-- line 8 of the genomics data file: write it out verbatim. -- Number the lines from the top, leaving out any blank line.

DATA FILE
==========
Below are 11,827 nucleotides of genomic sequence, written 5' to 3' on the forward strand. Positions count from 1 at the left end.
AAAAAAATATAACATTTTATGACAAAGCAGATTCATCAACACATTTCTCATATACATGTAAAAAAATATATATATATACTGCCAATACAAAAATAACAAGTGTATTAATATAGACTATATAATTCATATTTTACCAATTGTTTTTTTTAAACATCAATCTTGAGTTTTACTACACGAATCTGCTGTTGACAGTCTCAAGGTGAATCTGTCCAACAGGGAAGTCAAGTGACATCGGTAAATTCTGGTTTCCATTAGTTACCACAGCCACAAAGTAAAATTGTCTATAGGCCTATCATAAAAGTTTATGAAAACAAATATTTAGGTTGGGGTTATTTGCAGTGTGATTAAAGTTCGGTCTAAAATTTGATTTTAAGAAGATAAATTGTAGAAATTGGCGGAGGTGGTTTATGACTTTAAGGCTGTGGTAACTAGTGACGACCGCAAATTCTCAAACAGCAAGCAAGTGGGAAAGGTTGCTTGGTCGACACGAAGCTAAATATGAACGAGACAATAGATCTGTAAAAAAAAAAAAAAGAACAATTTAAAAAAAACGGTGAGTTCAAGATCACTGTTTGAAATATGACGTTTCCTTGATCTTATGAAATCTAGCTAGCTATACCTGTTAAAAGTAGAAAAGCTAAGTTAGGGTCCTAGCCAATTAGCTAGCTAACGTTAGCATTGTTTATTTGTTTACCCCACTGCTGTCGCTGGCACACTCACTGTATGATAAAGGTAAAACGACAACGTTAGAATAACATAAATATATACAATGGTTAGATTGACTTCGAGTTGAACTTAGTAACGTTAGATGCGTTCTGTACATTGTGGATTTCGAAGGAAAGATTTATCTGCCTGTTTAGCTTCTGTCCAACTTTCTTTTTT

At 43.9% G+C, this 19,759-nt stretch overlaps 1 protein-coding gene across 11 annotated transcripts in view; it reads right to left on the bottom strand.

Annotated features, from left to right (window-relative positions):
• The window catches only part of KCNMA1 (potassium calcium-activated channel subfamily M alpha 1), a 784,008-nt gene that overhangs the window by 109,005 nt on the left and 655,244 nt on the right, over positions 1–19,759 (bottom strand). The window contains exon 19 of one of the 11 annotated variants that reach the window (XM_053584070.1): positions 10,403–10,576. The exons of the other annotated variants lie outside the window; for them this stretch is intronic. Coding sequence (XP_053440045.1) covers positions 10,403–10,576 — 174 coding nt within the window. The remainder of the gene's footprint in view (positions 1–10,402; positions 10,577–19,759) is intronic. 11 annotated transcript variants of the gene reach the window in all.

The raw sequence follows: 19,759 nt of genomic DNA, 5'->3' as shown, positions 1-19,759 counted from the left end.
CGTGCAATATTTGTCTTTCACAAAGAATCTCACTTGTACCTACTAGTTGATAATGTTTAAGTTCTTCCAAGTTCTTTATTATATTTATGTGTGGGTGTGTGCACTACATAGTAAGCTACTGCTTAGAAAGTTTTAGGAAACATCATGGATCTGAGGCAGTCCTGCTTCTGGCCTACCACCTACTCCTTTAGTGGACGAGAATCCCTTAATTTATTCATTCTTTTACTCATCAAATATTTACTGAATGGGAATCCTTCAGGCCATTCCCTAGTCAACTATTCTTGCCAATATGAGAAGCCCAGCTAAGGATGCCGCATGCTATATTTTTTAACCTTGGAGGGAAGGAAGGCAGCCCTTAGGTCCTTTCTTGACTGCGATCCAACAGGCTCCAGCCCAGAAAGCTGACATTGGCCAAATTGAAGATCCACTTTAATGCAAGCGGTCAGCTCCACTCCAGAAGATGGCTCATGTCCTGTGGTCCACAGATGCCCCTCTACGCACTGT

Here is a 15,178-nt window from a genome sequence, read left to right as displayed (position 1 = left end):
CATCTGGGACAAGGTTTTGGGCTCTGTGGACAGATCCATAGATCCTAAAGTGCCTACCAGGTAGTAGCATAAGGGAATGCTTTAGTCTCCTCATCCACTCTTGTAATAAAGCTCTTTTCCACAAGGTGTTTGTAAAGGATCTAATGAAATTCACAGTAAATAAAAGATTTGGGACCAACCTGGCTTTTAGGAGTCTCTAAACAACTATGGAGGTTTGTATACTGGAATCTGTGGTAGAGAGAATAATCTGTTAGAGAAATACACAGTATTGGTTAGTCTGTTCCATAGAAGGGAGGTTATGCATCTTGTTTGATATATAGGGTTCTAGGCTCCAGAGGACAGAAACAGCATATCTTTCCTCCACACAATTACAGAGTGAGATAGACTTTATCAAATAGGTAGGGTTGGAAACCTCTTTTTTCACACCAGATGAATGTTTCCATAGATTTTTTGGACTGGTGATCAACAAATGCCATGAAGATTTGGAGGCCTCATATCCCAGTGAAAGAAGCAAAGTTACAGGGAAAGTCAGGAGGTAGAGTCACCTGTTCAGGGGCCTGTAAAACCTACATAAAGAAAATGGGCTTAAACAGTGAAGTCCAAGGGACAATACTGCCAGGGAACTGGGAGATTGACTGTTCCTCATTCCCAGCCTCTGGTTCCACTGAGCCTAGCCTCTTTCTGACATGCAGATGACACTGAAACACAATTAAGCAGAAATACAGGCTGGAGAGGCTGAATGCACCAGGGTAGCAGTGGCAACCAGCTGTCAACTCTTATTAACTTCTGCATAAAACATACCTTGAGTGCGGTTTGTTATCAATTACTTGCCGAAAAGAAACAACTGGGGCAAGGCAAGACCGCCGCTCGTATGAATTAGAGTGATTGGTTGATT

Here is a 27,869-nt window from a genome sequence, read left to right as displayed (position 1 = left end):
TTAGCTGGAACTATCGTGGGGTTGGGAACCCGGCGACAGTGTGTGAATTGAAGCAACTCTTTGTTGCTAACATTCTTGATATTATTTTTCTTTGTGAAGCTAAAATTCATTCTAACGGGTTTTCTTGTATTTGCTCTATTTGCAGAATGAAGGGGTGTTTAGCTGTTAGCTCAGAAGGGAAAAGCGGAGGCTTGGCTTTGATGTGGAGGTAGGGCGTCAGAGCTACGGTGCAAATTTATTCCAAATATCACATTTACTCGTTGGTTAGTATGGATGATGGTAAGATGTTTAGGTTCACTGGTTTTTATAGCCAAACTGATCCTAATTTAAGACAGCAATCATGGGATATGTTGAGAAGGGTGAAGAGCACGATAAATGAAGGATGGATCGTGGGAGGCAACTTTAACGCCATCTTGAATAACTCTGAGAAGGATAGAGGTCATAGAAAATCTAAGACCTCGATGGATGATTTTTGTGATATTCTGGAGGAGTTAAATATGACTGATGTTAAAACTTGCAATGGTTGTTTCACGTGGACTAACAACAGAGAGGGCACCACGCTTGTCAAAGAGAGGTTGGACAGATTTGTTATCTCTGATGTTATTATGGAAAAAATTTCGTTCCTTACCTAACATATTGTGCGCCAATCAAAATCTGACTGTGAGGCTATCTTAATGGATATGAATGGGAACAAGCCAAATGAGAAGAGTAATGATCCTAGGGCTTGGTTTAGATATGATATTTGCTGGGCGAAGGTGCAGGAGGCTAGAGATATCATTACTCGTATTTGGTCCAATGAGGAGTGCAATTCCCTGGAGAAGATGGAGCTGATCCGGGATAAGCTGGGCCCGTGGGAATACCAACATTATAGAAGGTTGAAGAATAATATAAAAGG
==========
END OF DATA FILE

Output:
Here is a 15,178-nt window from a genome sequence, read left to right as displayed (position 1 = left end):